Home is where we start from. This is one of the main premises of the work of the hugely influential child psychologist Donald Winnicott. For many of us, by the time we reach adulthood, our connection with our inner child – the part of us that still feels like a child and has childlike needs – is tenuous at best.
Why? Our modern lives are busy, often overwhelmingly so, and we are often compelled to grow up too fast and so discount our inner child’s basic needs for nurturing and safety. How frequently do we get an opportunity to take some time and space to properly check in with ourselves, explore what’s really going on for us, deep down? And yet this kind of simple self-care is so important for our wellbeing.
Most of us maintain dozens of relationships – with parents, children, brothers, sisters, friends, lovers, colleagues… hundreds of busy interactions with other people every single day of our lives. But how many of these moments nurture our deeper selves and feed our fundamental need for security, belonging and connection with other human beings?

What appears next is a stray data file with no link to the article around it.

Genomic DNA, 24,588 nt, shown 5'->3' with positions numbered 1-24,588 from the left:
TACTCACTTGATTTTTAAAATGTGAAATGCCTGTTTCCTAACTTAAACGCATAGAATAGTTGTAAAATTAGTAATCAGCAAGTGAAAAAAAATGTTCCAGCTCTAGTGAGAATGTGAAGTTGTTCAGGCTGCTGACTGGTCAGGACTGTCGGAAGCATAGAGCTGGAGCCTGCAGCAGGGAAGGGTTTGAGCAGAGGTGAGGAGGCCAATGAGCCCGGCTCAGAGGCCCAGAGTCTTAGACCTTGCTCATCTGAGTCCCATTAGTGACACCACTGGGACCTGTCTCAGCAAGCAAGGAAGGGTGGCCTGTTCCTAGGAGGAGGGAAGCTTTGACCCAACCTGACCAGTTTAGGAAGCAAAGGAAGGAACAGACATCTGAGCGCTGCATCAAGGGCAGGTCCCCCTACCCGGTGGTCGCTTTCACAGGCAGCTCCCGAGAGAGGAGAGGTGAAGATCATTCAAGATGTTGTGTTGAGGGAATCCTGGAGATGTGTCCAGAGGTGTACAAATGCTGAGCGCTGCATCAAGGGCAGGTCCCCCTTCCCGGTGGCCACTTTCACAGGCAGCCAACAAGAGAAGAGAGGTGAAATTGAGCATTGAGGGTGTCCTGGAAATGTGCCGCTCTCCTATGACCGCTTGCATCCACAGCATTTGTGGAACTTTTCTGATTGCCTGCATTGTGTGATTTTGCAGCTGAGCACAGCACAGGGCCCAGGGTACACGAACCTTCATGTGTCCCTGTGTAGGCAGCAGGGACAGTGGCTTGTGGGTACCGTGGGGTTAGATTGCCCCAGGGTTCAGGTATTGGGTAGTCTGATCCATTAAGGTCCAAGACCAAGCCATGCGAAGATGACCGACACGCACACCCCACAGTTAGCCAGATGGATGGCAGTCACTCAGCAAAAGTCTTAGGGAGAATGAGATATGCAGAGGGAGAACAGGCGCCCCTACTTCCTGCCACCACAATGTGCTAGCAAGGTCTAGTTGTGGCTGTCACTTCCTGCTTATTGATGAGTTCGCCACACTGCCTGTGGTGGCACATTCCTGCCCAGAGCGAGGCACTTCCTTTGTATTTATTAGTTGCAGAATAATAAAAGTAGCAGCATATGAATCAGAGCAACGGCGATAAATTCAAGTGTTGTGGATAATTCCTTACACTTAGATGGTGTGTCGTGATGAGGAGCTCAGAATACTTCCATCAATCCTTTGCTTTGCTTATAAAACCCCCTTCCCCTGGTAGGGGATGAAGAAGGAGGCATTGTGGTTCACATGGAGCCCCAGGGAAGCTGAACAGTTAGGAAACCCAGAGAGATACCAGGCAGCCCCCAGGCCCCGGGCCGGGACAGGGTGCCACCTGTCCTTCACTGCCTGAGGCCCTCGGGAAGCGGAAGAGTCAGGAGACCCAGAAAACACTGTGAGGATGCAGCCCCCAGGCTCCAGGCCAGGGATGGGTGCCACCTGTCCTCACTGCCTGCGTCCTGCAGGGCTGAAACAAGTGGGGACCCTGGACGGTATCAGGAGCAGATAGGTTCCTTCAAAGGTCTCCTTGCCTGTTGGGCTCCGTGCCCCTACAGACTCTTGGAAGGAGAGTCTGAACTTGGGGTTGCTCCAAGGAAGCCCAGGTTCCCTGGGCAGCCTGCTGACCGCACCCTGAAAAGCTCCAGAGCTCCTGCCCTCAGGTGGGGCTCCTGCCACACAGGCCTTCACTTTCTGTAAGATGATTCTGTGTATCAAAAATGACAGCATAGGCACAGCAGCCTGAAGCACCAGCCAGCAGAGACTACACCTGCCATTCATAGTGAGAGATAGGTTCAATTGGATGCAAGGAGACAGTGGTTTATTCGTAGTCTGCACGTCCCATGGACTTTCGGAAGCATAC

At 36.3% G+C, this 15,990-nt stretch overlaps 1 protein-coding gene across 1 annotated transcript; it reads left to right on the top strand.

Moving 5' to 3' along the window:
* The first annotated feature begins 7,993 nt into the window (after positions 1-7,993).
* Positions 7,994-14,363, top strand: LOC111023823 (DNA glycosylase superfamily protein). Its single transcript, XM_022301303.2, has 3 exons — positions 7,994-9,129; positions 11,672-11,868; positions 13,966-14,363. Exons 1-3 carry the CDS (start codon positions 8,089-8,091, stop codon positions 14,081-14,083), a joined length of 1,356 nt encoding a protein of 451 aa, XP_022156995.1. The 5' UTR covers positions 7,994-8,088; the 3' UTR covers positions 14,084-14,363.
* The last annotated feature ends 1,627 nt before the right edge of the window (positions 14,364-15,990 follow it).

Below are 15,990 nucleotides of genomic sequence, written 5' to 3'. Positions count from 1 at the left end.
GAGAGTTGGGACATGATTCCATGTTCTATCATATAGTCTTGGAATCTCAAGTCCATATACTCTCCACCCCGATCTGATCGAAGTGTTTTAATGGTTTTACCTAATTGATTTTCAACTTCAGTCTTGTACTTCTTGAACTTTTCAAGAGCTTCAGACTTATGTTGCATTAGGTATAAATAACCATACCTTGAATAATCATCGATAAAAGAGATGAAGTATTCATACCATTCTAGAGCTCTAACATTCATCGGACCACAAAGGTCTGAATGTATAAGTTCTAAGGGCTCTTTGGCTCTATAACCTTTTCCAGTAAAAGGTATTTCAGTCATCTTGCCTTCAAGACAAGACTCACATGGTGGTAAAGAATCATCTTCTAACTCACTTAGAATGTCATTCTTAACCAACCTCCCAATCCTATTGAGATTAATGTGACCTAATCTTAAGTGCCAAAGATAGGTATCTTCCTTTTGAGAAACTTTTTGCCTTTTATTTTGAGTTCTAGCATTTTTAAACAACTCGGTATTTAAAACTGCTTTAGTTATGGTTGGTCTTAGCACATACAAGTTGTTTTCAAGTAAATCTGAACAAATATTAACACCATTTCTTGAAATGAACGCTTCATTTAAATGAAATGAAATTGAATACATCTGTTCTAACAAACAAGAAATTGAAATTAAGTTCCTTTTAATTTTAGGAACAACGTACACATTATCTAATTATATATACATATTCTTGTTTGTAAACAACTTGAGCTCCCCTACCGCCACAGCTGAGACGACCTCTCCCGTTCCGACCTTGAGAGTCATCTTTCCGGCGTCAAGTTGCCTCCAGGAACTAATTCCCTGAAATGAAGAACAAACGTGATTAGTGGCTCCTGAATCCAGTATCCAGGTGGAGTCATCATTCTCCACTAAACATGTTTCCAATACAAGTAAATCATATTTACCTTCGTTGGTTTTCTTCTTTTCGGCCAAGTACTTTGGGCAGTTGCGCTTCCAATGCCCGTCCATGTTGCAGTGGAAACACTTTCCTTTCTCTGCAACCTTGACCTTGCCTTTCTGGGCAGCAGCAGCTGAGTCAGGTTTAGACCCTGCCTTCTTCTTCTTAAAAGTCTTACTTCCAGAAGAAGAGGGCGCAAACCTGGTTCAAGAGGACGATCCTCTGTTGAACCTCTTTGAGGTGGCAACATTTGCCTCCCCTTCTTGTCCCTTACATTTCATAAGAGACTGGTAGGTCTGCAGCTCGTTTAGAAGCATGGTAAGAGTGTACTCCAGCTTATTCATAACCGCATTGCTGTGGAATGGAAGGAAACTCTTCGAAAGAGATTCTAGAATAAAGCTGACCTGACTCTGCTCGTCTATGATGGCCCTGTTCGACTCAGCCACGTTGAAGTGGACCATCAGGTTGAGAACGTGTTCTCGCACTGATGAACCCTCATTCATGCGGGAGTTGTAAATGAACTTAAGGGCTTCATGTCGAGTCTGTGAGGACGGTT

We all have thoughts and feelings that we fear to share with our loved ones. Sometimes it just gets to be too much and we’re compelled to reach out to someone who is not a part of our everyday life but who understands and cares about us nonetheless. Until we’re ready to create a society that has this kind of care and understanding built right into its fabric, counselling provides an important and life-enhancing experience of support during the more challenging chapters of our journey through life.